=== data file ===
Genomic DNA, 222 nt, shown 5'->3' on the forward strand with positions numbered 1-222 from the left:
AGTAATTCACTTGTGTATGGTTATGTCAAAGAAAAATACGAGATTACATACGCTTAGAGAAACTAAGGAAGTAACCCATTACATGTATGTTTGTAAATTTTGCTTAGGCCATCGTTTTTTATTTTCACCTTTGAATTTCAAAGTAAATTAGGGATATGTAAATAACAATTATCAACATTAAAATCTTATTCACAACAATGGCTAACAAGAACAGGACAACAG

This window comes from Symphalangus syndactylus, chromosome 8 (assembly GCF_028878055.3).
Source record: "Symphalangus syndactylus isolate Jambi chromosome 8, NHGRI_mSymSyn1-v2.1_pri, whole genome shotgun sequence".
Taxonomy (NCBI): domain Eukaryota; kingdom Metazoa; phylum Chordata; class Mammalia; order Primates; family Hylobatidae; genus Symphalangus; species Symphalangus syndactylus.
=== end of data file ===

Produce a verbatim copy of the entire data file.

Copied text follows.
Genomic DNA, 222 nt, shown 5'->3' on the forward strand with positions numbered 1-222 from the left:
AGTAATTCACTTGTGTATGGTTATGTCAAAGAAAAATACGAGATTACATACGCTTAGAGAAACTAAGGAAGTAACCCATTACATGTATGTTTGTAAATTTTGCTTAGGCCATCGTTTTTTATTTTCACCTTTGAATTTCAAAGTAAATTAGGGATATGTAAATAACAATTATCAACATTAAAATCTTATTCACAACAATGGCTAACAAGAACAGGACAACAG

This window comes from Symphalangus syndactylus, chromosome 8 (assembly GCF_028878055.3).
Source record: "Symphalangus syndactylus isolate Jambi chromosome 8, NHGRI_mSymSyn1-v2.1_pri, whole genome shotgun sequence".
Taxonomy (NCBI): domain Eukaryota; kingdom Metazoa; phylum Chordata; class Mammalia; order Primates; family Hylobatidae; genus Symphalangus; species Symphalangus syndactylus.